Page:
Friday, May 22, 2015

North Korea and Film

As we celebrate Asian Heritage Month, I decided to check out a book that might shed some light on the history of North Korea, an isolated country shrouded in secrecy: A Kim Jong-Il Production: the extraordinary true story of a kidnapped filmmaker, his star actress, and a young dictator’s rise to power by Paul Fischer.

This book tells the incredible story of the lengths to which dictator Kim Jong-il was willing to go in order to improve the North Korean film industry: by kidnapping prominent filmmakers from South Korea. Shin Sang-ok, South Korea’s most famous director, and Choi Eun-hee (“Madam Choi”), a renowned actress who starred in many of Shin’s movies, were a formerly-married couple who had fallen on hard times in South Korean film industry. They were separately kidnapped, held in North Korea for a decade, and forced to make propaganda movies for Kim Jong-il after undergoing years of imprisonment and attempted brainwashing. Eventually, they gained Kim Jong-il’s trust and managed to stage their escape to Vienna in 1986. It really does sound like something out of a movie plot, and indeed, an upcoming documentary called The Lovers and the Despot will cover their story.

What I really appreciate about this book is not only the amazing fortitude of Choi and Shin but also the insights they and others are able to give us about what it was like living in North Korea: the staggering wealth inequality where Kim Jong-il owns countless luxury mansions while many of his people starve. I was stunned by the contrast between Jong-il’s lavish parties with personal entertainment while political prisoners are fed soup filled with rocks and forced to sit perfectly still for sixteen hours a day or be beaten. The book emphasizes that kidnappings to North Korea happened on a frequent basis, and once you were there, it was almost impossible to escape from the country. But the main message is Jong-il’s obsession with reinforcing his family’s regime through the power of film. The movies became one of Jong-il’s main tools in building and maintaining a national identity from worship of his father, Kim Il-sung, to himself and beyond.

This might help to explain the extreme reaction to the political satire film The Interview, starring Seth Rogen, James Franco, and Randall Park as Jong-il’s son, Kim Jong-un. Sony Picture’s theatrical release of the film was eventually cancelled due to threats of violence from hackers linked with North Korea, which unfortunately may have a chilling effect on future films satirizing North Korea.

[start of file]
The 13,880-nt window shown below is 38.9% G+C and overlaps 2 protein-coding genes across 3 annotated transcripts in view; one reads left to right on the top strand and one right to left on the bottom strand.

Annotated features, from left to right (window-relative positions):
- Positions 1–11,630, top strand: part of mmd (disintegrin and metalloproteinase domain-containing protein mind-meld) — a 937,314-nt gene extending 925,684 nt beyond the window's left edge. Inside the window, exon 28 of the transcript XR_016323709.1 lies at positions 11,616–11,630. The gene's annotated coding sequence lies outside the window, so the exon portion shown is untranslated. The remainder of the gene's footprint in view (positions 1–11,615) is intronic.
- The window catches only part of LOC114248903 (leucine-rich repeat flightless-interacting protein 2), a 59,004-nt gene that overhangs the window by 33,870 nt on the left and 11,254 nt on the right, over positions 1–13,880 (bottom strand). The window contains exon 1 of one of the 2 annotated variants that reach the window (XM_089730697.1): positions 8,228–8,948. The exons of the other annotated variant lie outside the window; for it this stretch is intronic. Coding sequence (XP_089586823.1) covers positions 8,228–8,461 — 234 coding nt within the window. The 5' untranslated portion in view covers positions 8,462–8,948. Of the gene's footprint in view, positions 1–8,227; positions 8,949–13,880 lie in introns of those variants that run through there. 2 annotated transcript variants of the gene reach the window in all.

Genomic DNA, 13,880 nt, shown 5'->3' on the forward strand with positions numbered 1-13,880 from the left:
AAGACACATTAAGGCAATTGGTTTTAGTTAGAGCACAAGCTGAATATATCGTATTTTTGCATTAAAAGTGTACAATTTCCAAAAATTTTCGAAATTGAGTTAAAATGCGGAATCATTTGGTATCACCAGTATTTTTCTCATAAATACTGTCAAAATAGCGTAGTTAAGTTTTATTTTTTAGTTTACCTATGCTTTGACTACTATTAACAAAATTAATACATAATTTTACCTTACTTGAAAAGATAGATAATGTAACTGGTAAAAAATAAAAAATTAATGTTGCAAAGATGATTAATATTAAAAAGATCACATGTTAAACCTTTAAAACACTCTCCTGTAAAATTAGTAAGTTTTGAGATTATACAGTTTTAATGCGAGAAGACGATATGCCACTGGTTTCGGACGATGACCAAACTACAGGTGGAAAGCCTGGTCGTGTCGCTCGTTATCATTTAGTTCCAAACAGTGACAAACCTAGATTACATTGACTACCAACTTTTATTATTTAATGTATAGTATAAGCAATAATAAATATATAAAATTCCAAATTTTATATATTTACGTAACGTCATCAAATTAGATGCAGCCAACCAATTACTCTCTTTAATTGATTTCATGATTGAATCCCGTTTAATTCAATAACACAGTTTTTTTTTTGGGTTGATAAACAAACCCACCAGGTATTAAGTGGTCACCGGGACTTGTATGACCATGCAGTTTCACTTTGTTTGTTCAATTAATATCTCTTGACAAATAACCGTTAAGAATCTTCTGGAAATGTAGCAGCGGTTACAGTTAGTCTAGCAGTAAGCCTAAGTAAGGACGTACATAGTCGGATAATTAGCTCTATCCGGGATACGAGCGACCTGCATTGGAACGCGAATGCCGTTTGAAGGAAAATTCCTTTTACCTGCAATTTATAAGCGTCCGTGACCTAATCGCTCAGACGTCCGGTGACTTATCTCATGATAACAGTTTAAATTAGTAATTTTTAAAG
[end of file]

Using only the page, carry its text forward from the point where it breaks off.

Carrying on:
Those wanting more satirical films could try the 2005 film Team America: World Police, made by the creators of South Park. Here, Kim Jong-il is made to look particularly ridiculous—but then, so is everyone else parodied in the movie, whose actors, amusingly, are marionettes.

While comedy films may invite us to mock the dictators of North Korea, we must remember the actual harm done to the everyday citizens who suffer under the regime, which seeks to suppress the free thought of its people and can have them and their entire families thrown into prison without a trial or even an official charge. The documentary Kimjongilia: the flower of Kim Jong Il shares appalling firsthand stories from six former detainees: survivors of the horrors of the prison system, sexual slavery, torture, mutilation, and starvation. While the inclusion of interpretive dancers distracts from the accounts, the harrowing tales have undeniable power.

For another documentary about North Korea, try National Geographic’s Inside North Korea, with correspondent Lisa Ling. She traveled to the elusive country by posing as part of a medical team under Dr. Sanduk Ruit, a Nepalese eye surgeon whose goal was to spend 10 days doing 1,000 surgeries to remove cataracts from North Korean citizens—including many children—who had become blind due in part to malnutrition, a chronic problem in the country. While unfortunately, the team was constantly monitored by government officials, simply gaining access to Pyongyang was quite a feat. One amazing scene in particular showed how strong Kim Jong-il’s cult of personality had become: when those who had been blind finally had their bandages removed, rather than thank the doctors standing there, each of them instead profusely thanked the pictures of Kim Il-sung and Kim Jong-il on the wall.

Finally, try A State of Mind. The creators of this fascinating documentary were given unprecedented access to two young Pyongyang gymnasts who work tirelessly to bring glory to their country. Pak Hyon-sun (age 13) and Kim Song-yon (age 11) spent months training for the Mass Games, a gloriously colourful performance that requires up to 80,000 gymnasts in the floor display and 12,000 schoolchildren for the floor backdrop. The purpose of the Mass Games is to celebrate the unity of the people and the glory of the state and leader. While the spectacle of the Games was beautiful, perhaps more interesting were the scenes of relatively privileged everyday life in the capital city, including ubiquitous power cuts and accordion performances. These scenes help to humanize the people living in North Korea and remind us that they are doing the best they can to make a living in an oppressive environment.

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